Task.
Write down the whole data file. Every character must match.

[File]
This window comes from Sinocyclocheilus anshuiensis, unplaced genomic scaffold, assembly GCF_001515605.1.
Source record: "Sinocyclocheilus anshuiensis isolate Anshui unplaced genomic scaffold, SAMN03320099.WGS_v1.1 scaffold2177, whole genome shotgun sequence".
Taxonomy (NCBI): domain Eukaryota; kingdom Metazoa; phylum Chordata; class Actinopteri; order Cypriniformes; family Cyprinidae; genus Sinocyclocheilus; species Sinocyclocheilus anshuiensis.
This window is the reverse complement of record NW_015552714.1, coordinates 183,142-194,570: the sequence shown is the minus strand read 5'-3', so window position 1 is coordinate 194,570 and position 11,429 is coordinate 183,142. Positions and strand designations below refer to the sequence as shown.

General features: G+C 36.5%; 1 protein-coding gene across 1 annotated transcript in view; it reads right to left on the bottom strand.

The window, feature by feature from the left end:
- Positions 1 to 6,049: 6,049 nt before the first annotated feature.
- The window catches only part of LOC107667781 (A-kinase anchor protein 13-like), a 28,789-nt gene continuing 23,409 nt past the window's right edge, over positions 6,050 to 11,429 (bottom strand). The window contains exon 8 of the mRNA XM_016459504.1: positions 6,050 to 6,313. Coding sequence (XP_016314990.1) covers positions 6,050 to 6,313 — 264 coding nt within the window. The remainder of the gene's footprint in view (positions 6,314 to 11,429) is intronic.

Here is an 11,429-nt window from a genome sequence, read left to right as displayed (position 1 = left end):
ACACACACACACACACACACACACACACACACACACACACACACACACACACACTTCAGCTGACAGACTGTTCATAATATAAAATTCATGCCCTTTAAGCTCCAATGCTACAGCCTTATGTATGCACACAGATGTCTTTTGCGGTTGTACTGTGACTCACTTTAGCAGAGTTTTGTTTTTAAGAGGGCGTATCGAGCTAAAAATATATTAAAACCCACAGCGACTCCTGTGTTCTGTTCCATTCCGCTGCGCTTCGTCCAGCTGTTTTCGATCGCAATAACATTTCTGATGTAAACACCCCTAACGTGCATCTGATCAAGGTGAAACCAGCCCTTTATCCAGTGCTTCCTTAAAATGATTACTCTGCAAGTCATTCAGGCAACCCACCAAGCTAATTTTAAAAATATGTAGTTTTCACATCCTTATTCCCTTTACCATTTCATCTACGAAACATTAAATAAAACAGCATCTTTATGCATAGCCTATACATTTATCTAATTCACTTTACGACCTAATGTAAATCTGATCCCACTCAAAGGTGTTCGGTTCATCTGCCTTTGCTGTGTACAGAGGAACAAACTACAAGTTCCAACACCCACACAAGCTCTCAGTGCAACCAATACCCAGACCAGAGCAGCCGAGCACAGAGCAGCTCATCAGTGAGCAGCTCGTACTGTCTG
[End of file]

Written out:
This window comes from Sinocyclocheilus anshuiensis, unplaced genomic scaffold, assembly GCF_001515605.1.
Source record: "Sinocyclocheilus anshuiensis isolate Anshui unplaced genomic scaffold, SAMN03320099.WGS_v1.1 scaffold2177, whole genome shotgun sequence".
Taxonomy (NCBI): domain Eukaryota; kingdom Metazoa; phylum Chordata; class Actinopteri; order Cypriniformes; family Cyprinidae; genus Sinocyclocheilus; species Sinocyclocheilus anshuiensis.
This window is the reverse complement of record NW_015552714.1, coordinates 183,142-194,570: the sequence shown is the minus strand read 5'-3', so window position 1 is coordinate 194,570 and position 11,429 is coordinate 183,142. Positions and strand designations below refer to the sequence as shown.

General features: G+C 36.5%; 1 protein-coding gene across 1 annotated transcript in view; it reads right to left on the bottom strand.

The window, feature by feature from the left end:
- Positions 1 to 6,049: 6,049 nt before the first annotated feature.
- The window catches only part of LOC107667781 (A-kinase anchor protein 13-like), a 28,789-nt gene continuing 23,409 nt past the window's right edge, over positions 6,050 to 11,429 (bottom strand). The window contains exon 8 of the mRNA XM_016459504.1: positions 6,050 to 6,313. Coding sequence (XP_016314990.1) covers positions 6,050 to 6,313 — 264 coding nt within the window. The remainder of the gene's footprint in view (positions 6,314 to 11,429) is intronic.

Here is an 11,429-nt window from a genome sequence, read left to right as displayed (position 1 = left end):
ACACACACACACACACACACACACACACACACACACACACACACACACACACACTTCAGCTGACAGACTGTTCATAATATAAAATTCATGCCCTTTAAGCTCCAATGCTACAGCCTTATGTATGCACACAGATGTCTTTTGCGGTTGTACTGTGACTCACTTTAGCAGAGTTTTGTTTTTAAGAGGGCGTATCGAGCTAAAAATATATTAAAACCCACAGCGACTCCTGTGTTCTGTTCCATTCCGCTGCGCTTCGTCCAGCTGTTTTCGATCGCAATAACATTTCTGATGTAAACACCCCTAACGTGCATCTGATCAAGGTGAAACCAGCCCTTTATCCAGTGCTTCCTTAAAATGATTACTCTGCAAGTCATTCAGGCAACCCACCAAGCTAATTTTAAAAATATGTAGTTTTCACATCCTTATTCCCTTTACCATTTCATCTACGAAACATTAAATAAAACAGCATCTTTATGCATAGCCTATACATTTATCTAATTCACTTTACGACCTAATGTAAATCTGATCCCACTCAAAGGTGTTCGGTTCATCTGCCTTTGCTGTGTACAGAGGAACAAACTACAAGTTCCAACACCCACACAAGCTCTCAGTGCAACCAATACCCAGACCAGAGCAGCCGAGCACAGAGCAGCTCATCAGTGAGCAGCTCGTACTGTCTG